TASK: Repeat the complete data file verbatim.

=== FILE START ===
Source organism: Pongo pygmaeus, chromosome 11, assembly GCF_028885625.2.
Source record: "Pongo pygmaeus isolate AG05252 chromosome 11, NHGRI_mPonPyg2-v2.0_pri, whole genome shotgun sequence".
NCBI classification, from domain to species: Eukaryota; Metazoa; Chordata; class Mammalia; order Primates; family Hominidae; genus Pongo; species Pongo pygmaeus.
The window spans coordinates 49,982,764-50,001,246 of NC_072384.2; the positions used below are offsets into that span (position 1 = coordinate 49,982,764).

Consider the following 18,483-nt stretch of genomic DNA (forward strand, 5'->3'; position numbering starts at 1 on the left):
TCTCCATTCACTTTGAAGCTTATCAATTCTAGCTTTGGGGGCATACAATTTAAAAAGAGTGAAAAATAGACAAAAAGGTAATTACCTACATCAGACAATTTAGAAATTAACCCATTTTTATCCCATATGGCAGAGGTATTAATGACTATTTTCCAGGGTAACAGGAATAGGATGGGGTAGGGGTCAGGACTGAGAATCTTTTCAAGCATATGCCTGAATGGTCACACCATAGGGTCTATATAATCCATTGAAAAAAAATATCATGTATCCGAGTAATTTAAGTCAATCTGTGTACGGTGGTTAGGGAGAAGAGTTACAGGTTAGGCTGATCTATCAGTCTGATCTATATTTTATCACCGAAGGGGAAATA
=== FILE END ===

Source organism: Pongo pygmaeus, chromosome 11, assembly GCF_028885625.2.
Source record: "Pongo pygmaeus isolate AG05252 chromosome 11, NHGRI_mPonPyg2-v2.0_pri, whole genome shotgun sequence".
NCBI classification, from domain to species: Eukaryota; Metazoa; Chordata; class Mammalia; order Primates; family Hominidae; genus Pongo; species Pongo pygmaeus.
The window spans coordinates 49,982,764-50,001,246 of NC_072384.2; the positions used below are offsets into that span (position 1 = coordinate 49,982,764).

Consider the following 18,483-nt stretch of genomic DNA (forward strand, 5'->3'; position numbering starts at 1 on the left):
TCTCCATTCACTTTGAAGCTTATCAATTCTAGCTTTGGGGGCATACAATTTAAAAAGAGTGAAAAATAGACAAAAAGGTAATTACCTACATCAGACAATTTAGAAATTAACCCATTTTTATCCCATATGGCAGAGGTATTAATGACTATTTTCCAGGGTAACAGGAATAGGATGGGGTAGGGGTCAGGACTGAGAATCTTTTCAAGCATATGCCTGAATGGTCACACCATAGGGTCTATATAATCCATTGAAAAAAAATATCATGTATCCGAGTAATTTAAGTCAATCTGTGTACGGTGGTTAGGGAGAAGAGTTACAGGTTAGGCTGATCTATCAGTCTGATCTATATTTTATCACCGAAGGGGAAATA